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Banks have mixed feelings on FATF move

Updated February 19, 2018

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IT’S business as usual for banks amid media reports that the United States and its European allies have tabled a motion before the Financial Action Task Force (FATF) to place Pakistan on a watchlist of countries considered non-compliant with global terrorist-financing regulations.

Paris-based FATF could adopt the motion against Pakistan during its meeting this week, Reuters news agency reported on Tuesday.

The FATF, an intergovernmental body of 37 full member countries, sets global standards for fighting illicit finance. Pakistan is its associate member and is part of its affiliate body Asia-Pacific Group (APG).

Senior bankers say they are watching the development with mixed feelings of confidence and unease: they are confident that the move to put Pakistan on the FATF watchlist will not succeed, but feel uneasy because it seems there is more to this issue than meets the eye.

This impression has become stronger after the weekly media briefing by Foreign Office spokesman Dr Mohammad Faisal on Thursday. In response to a question raised about the resolution put forwarded to the FATF, he challenged that “the real aim of this politically motivated move is to hamper Pakistan’s economic growth”.

Top bankers are apparently confident that the FATF will refrain from putting Pakistan on the watchlist as, according to them, most members of the global task force will appreciate our seriousness in the fight against illicit finance. But they share this optimism in private conversations and refuse to go on record.

Top bankers are apparently confident that the Paris-based body, which sets global standards for fighting illicit finance, will not put Pakistan on its ‘grey list’

Banks in Pakistan have already tightened internal controls on all transactions to ensure full compliance of State Bank of Pakistan’s regulations on anti-money laundering and combating financing of terrorism (AML/CFT), inquiries reveal.

The Reuters quoted Pakistan’s de facto finance minister Miftah Ismail as saying: “We are now working with the US, UK, Germany and France for the nomination to be withdrawn,” Mr Ismail told Reuters. “We are also quite hopeful that even if the US did not withdraw the nomination we will prevail and not be put on the watchlist.”

Pakistan promulgated a presidential ordinance earlier this month to further augment its efforts towards fuller compliance with FATF requirements. Under this ordinance, which has yet to be ratified by parliament, UN-proscribed organisations and individuals are to be automatically proscribed in Pakistan. That means all assets of such organisations and individuals can be taken over by the state, their bank accounts can be frozen and all sources of their funding can be blocked.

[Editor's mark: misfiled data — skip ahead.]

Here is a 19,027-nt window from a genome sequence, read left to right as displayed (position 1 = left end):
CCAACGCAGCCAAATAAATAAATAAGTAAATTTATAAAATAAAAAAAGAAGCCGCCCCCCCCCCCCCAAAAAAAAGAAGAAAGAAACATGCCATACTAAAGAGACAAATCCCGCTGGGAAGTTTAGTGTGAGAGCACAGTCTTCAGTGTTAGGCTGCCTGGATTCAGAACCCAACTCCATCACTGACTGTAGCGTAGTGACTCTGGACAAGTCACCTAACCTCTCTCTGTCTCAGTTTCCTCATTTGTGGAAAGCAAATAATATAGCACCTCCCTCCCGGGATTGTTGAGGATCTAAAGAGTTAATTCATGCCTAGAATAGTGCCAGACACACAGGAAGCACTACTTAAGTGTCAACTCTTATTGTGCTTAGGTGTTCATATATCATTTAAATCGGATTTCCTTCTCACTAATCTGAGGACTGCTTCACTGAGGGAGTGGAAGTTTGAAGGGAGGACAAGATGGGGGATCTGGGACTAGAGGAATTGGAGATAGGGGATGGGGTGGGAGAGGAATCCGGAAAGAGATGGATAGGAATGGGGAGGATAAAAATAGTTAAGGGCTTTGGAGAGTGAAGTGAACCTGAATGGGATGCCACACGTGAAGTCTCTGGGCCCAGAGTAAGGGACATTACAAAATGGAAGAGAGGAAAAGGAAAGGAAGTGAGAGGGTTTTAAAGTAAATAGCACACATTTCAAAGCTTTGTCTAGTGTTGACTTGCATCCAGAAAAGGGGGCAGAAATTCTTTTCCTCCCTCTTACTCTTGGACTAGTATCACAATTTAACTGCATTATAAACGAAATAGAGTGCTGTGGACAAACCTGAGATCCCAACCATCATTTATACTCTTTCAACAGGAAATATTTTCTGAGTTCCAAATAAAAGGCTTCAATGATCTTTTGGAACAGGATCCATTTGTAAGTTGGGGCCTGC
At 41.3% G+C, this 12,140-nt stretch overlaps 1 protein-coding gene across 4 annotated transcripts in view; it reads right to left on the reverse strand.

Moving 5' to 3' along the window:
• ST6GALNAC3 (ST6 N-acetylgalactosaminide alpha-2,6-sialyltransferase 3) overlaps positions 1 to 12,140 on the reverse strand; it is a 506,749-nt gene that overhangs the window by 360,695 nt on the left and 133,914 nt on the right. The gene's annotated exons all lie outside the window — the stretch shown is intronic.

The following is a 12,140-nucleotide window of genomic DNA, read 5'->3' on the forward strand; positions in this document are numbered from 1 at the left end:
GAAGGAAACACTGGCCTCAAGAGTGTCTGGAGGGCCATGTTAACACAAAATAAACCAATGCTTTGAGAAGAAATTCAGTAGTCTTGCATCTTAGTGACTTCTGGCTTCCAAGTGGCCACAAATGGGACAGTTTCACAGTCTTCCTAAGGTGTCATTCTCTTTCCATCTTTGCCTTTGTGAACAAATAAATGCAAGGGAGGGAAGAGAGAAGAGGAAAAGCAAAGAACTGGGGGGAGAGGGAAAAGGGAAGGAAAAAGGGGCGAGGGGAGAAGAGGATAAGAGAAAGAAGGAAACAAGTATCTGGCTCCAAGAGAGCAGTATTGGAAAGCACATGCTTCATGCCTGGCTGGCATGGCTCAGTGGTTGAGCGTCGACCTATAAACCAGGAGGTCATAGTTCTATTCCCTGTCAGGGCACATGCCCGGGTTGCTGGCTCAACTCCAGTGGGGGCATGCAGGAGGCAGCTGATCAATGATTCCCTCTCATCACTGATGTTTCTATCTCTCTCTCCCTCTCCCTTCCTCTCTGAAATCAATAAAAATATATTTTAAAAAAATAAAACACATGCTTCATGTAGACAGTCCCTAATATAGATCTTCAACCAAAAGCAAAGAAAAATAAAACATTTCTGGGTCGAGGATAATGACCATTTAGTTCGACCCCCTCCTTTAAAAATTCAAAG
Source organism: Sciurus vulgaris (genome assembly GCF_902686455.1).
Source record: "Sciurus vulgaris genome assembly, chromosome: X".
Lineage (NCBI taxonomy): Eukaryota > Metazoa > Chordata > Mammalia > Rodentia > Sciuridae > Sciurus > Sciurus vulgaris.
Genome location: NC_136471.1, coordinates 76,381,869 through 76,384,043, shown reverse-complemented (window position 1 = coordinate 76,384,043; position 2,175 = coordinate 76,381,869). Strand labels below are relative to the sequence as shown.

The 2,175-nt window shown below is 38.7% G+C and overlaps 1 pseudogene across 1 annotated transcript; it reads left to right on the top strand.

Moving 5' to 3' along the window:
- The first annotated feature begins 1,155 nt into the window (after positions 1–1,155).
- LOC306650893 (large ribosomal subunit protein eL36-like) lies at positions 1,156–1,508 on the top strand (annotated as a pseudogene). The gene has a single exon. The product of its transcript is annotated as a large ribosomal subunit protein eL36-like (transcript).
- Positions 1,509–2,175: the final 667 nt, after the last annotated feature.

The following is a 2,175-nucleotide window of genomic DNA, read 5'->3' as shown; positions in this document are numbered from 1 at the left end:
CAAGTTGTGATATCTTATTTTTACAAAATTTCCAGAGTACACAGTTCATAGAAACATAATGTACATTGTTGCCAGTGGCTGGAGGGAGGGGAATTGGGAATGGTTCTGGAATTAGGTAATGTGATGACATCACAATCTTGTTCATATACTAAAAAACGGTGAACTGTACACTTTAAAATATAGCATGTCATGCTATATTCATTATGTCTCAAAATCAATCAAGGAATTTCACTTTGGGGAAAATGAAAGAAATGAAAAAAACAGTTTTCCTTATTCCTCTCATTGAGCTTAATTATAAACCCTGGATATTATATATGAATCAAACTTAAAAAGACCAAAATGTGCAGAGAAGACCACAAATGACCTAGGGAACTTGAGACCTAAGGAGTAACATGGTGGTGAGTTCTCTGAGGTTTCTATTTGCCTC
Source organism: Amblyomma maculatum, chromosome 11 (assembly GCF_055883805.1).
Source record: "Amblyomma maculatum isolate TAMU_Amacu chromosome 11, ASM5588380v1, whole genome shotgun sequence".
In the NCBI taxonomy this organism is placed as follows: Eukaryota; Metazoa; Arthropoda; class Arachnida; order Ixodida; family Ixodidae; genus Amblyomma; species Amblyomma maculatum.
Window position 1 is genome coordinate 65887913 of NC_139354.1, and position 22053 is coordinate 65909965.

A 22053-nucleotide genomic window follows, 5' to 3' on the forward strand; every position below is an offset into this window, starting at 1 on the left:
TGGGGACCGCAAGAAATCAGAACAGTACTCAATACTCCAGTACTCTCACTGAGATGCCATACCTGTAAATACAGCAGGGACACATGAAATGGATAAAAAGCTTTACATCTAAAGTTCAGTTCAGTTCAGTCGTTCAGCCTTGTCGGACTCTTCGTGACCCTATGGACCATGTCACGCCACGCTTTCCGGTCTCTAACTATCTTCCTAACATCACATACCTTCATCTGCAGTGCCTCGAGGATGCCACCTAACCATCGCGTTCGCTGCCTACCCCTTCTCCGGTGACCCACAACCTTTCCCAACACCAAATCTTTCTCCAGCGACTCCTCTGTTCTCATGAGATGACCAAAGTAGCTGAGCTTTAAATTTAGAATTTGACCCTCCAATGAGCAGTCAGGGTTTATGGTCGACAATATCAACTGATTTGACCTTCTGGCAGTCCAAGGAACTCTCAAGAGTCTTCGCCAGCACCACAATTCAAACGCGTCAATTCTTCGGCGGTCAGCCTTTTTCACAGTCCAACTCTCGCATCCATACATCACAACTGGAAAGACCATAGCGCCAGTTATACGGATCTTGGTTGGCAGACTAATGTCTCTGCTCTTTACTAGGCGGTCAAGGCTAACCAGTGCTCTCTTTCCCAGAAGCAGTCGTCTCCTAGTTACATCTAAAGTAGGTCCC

After the promulgation of this ordinance, Punjab authorities have started taking over all the moveable and immovable assets of Jamaatud Dawa (JuD) and Falah-i-Insaniyat Foundation (FIF). The JuD’s famous Muridke Markaz along with its various schools, seminaries and health facilities has also been taken over.

“When the FATF meets in Paris next week, Pakistan can comfortably explain we are more seriously cracking down on terror financing than the US is willing to acknowledge,” says the head of a local bank. “Hopefully we will not be put on the grey list.”

Being placed on the grey list means a country has a deficient anti-money laundering and anti-terror financing regime.

State Minister for Finance Rana Muhammad Afzal told the Senate on Thursday that the government was aggressively contesting the move to include Pakistan on the FATF watchlist. He informed the upper house that the interior minister and adviser to the prime minister on finance were already on overseas visits to seek support for Pakistan.

Pakistan was put on the FATF grey list back in 2012. Its name was removed from the list towards the end of February 2015 after visible improvements in the country’s AML/CTF regime.

That has been very helpful for banks, senior bankers say, recalling how during those three years they had to explain at length to their correspondent banks that it was not technical banking-related issues that had led to placement of Pakistan on the grey list. “We used to tell them that banks on their part were as vigilant as those in the developed world but because of the fact that actions against a few UN-proscribed organisations were not fully compliant with FATF standards, our country had been placed on the grey list.”

Pakistan’s banking system is gradually becoming more responsible in complying with the AML/CTF regime, but past instances of weaknesses in the system misused for money laundering cannot be forgotten.

The Supreme Court has recently tasked a high-level committee headed by SBP Governor Tariq Bajwa to find ways for retrieving money stashed abroad illegally in banks and properties by Pakistani citizens.

And in August last year, the Department of Financial Services (DFS) of New York sought to slap $630m on Habib Bank Ltd after its New York branch failed to comply with laws designed to combat illicit money transfers. The bank finally managed an out-of-court settlement and paid $225m in fines in early September.

“From then on, the SBP has become stricter in enforcing rules for curbing money laundering and potential terror financing of our banking system, with an emphasis on banks’ overseas operations,” says a senior executive of one of the top five banks.

It was barely two to three months after the DFS action against HBL that the State Bank also updated its AML/CFT regulations. In addition, the central bank has also been aggressively persuading banks to enforce the know-your-customer regime in letter and spirit.

Published in Dawn, The Business and Finance Weekly, February 19th, 2018